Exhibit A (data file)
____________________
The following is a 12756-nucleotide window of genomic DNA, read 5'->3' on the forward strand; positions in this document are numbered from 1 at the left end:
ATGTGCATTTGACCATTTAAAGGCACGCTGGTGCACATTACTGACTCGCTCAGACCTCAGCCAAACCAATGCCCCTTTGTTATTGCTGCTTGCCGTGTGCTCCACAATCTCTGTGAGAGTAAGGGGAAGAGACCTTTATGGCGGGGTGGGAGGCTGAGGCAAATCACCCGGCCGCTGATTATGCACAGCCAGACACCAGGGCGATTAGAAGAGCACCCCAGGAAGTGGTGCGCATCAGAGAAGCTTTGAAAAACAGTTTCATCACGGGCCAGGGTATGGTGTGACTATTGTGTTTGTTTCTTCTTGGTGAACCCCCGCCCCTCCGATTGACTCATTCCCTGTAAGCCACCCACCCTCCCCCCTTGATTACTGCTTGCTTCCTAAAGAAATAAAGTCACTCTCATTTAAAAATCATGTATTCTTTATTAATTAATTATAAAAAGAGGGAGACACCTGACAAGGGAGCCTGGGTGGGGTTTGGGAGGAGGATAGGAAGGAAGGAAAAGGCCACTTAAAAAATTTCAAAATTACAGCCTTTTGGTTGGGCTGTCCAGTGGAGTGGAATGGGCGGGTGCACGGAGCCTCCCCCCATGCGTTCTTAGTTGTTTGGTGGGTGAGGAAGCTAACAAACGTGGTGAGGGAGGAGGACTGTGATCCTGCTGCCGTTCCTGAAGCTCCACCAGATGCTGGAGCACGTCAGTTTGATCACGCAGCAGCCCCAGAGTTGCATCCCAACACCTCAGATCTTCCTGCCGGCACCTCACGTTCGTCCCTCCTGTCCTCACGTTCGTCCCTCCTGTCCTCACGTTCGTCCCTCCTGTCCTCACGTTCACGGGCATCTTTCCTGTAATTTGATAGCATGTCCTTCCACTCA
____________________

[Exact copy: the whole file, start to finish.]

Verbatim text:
The following is a 12756-nucleotide window of genomic DNA, read 5'->3' on the forward strand; positions in this document are numbered from 1 at the left end:
ATGTGCATTTGACCATTTAAAGGCACGCTGGTGCACATTACTGACTCGCTCAGACCTCAGCCAAACCAATGCCCCTTTGTTATTGCTGCTTGCCGTGTGCTCCACAATCTCTGTGAGAGTAAGGGGAAGAGACCTTTATGGCGGGGTGGGAGGCTGAGGCAAATCACCCGGCCGCTGATTATGCACAGCCAGACACCAGGGCGATTAGAAGAGCACCCCAGGAAGTGGTGCGCATCAGAGAAGCTTTGAAAAACAGTTTCATCACGGGCCAGGGTATGGTGTGACTATTGTGTTTGTTTCTTCTTGGTGAACCCCCGCCCCTCCGATTGACTCATTCCCTGTAAGCCACCCACCCTCCCCCCTTGATTACTGCTTGCTTCCTAAAGAAATAAAGTCACTCTCATTTAAAAATCATGTATTCTTTATTAATTAATTATAAAAAGAGGGAGACACCTGACAAGGGAGCCTGGGTGGGGTTTGGGAGGAGGATAGGAAGGAAGGAAAAGGCCACTTAAAAAATTTCAAAATTACAGCCTTTTGGTTGGGCTGTCCAGTGGAGTGGAATGGGCGGGTGCACGGAGCCTCCCCCCATGCGTTCTTAGTTGTTTGGTGGGTGAGGAAGCTAACAAACGTGGTGAGGGAGGAGGACTGTGATCCTGCTGCCGTTCCTGAAGCTCCACCAGATGCTGGAGCACGTCAGTTTGATCACGCAGCAGCCCCAGAGTTGCATCCCAACACCTCAGATCTTCCTGCCGGCACCTCACGTTCGTCCCTCCTGTCCTCACGTTCGTCCCTCCTGTCCTCACGTTCGTCCCTCCTGTCCTCACGTTCACGGGCATCTTTCCTGTAATTTGATAGCATGTCCTTCCACTCA